Restrictive Cardiomyopathy

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Restrictive cardiomyopathy occurs when your heart muscle is restricted in its ability to function normally, resulting in your heart either filling or contracting poorly. It may affect one or both of your heart’s lower chambers (ventricles). This abnormal heart function can also affect your lungs, liver and other organs — depending on the cause of the restriction.
It’s important to find a care team that can accurately diagnose restrictive cardiomyopathy, since, left untreated, this condition can ultimately lead to heart failure.

 

Our Approach to Treating Restrictive Cardiomyopathy

Treating restrictive cardiomyopathy is most effective when the underlying cause of this condition can be identified and treated. Our experienced, multispecialty teams work together to accurately diagnose restrictive cardiomyopathy, as well as design a care plan to treat the underlying cause of your condition.

 

Specialists at Houston Methodist are experts in identifying and treating some of the rarer conditions that cause restrictive cardiomyopathy, including cardiac amyloidosis and cardiac sarcoidosis. These conditions can be hard to diagnose and are often missed without the right expertise and diagnostic tools. We also collaborate with other experts when these conditions affect more than just your heart.

 

About Restrictive Cardiomyopathy

What Causes Restrictive Cardiomyopathy?

The most common type of restrictive cardiomyopathy, known as stiff heart syndrome, results from deposits of a protein called amyloids in your heart muscle. This condition is called cardiac amyloidosis. In the early stages of this condition, these deposits interfere with your heart’s ability to relax. At later stages, these deposits also affect your heart’s contractile function.

 

Another condition that can cause restrictive cardiomyopathy is cardiac sarcoidosis, in which granulomas (small areas of inflammation) form in your heart.
In rare cases, restrictive cardiomyopathy can also be caused by excessive iron (hematochromatosis) or copper (Wilson’s disease).

 

Lastly, restrictive cardiomyopathy can result from a genetic change in your DNA. This is called idiopathic restrictive cardiomyopathy. There is no cure for this form of the condition, as the underlying cause is genetic.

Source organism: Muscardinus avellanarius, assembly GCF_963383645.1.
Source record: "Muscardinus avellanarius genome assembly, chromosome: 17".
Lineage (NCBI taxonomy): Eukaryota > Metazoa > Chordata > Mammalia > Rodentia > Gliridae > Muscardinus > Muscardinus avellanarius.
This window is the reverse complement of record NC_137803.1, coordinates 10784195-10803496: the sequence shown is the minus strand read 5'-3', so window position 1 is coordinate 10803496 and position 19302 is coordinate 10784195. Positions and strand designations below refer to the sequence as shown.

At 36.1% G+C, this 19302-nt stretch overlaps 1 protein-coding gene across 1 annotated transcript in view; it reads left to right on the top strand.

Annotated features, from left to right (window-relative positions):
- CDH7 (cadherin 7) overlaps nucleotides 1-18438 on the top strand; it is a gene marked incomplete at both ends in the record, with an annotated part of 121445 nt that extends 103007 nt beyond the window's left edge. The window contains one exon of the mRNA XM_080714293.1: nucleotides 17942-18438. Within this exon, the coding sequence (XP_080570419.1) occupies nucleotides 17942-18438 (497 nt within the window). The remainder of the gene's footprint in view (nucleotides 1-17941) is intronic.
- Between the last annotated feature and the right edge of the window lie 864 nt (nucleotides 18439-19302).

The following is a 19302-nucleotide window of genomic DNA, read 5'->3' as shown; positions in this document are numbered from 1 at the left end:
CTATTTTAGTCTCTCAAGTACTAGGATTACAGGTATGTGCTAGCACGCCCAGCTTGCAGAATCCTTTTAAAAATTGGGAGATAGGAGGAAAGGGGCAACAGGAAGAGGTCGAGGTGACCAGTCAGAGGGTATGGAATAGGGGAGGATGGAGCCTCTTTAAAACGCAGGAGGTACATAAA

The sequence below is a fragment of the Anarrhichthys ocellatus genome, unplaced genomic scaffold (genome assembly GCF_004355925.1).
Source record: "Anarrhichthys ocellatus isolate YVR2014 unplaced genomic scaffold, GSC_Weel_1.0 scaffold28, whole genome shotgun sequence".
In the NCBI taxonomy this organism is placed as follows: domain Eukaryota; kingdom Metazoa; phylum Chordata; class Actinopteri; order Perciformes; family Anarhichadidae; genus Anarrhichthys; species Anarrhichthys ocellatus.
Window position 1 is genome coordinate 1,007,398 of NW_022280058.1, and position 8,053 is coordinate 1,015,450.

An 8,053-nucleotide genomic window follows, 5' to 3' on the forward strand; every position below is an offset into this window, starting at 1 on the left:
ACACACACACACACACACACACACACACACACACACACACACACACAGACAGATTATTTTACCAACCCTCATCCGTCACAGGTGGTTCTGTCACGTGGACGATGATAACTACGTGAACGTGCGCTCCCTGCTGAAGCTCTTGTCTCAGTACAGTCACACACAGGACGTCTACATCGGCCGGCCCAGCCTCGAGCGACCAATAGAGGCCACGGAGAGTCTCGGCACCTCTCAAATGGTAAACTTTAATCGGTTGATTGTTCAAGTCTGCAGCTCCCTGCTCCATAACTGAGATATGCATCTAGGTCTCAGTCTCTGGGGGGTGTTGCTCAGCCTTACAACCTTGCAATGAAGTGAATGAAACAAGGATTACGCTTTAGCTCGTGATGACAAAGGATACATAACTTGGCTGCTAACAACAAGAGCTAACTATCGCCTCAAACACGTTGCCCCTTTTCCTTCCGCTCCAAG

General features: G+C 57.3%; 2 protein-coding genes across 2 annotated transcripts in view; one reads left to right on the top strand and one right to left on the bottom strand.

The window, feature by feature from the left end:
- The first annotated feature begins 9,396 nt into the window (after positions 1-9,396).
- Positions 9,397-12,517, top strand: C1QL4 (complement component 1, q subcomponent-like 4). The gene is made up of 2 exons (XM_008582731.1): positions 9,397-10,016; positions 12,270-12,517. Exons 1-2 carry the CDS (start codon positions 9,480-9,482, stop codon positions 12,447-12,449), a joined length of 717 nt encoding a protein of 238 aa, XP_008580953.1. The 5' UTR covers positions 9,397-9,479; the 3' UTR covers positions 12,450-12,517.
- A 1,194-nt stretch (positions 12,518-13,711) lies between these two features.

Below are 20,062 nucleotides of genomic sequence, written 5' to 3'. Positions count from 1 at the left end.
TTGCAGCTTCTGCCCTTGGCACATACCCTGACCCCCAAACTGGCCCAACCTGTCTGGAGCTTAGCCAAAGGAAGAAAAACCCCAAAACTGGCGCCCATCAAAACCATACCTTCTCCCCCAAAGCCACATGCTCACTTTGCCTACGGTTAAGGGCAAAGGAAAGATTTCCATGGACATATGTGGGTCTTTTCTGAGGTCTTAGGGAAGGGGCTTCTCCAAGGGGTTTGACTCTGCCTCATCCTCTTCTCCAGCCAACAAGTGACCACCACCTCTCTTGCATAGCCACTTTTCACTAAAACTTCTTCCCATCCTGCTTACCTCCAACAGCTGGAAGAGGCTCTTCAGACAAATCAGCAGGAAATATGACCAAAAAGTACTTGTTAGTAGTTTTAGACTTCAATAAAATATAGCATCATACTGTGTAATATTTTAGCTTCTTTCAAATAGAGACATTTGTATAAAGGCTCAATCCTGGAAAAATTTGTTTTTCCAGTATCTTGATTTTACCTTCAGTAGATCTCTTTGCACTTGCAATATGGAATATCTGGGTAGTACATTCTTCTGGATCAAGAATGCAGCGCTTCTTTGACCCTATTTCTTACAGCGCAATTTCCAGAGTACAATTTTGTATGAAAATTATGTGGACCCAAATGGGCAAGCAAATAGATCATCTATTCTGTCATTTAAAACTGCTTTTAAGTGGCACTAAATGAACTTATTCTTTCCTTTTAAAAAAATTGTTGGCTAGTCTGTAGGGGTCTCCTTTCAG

When Is Restrictive Cardiomyopathy Considered Genetic?

In some people, restrictive cardiomyopathy is caused by a genetic change.

 

While the genetic abnormality may only be in the individual with the condition, some gene defects that cause restrictive cardiomyopathy can be familial — passed down from generation to generation. If so, other family members may also be at risk for restrictive cardiomyopathy.

 

Our cardiologists rely on family history and genetic testing to help recognize the presence of genetic cardiomyopathy and determine whether there may be a familial predisposition. If a familial link is suspected, we recommend your family members and relatives also be screened for restrictive cardiomyopathy.

 

What Are the Symptoms of Restrictive Cardiomyopathy?

The symptoms of restrictive cardiomyopathy can include the following: 

  • Shortness of breath, during exercise or while sleeping 
  • Fatigue or lack of energy 
  • Loss of appetite 
  • Abdominal swelling 
  • Lower extremity swelling (feet, ankles or calves) 
  • Palpitations, uneven rhythms of the heart 
  • Chest pain 
  • Decreased urine output

 

Symptoms often develop gradually, but in some cases the onset may be sudden or acute.

How Is Restrictive Cardiomyopathy Diagnosed?

Restrictive cardiomyopathy is distinguished from other causes of heart failure by a variety of tests and physical screenings.

 

Identifying the specific cause early on is important for preventing further damage to your heart.

 

Using innovative imaging techniques like cardiac MRI and fluorodeoxyglucose (FDG) cardiac PET scan, our doctors proactively look for rare causes of restrictive cardiomyopathy, such as cardiac sarcoidosis.

 

Because restrictive cardiomyopathy is often associated with ventricular tachycardias, which are lethal heart rhythm abnormalities, our experts collaborate closely with electrophysiology specialists to offer electrical mapping and image-guided heart biopsy. These techniques increase the chances of the most accurate diagnosis.

 

How is Restrictive Cardiomyopathy Treated?

The primary goal while caring for someone with restrictive cardiomyopathy is to identify and treat the underlying cause of the condition.

 

If your condition is caused by cardiac amyloidosis, cardiac sarcoidosis, hemochromatosis or Wilson’s disease, your heart failure specialist will work closely with other experts to effectively treat these complex conditions.

 

If you have idiopathic restrictive cardiomyopathy, which is often genetic, there is no cure. Instead, treatment focuses on controlling your symptoms and improving your quality of life. Medications, such as blood thinners (anticoagulants) and water pills (diuretics), may be used in various combinations.

 

If restrictive cardiomyopathy results in significant impairment of your heart’s function, you may need a heart transplant. Similarly, if your symptoms are severe and cannot be controlled with medication, our advanced heart failure specialists can help you explore your options, which can include a heart transplant or mechanical support for your heart.

 

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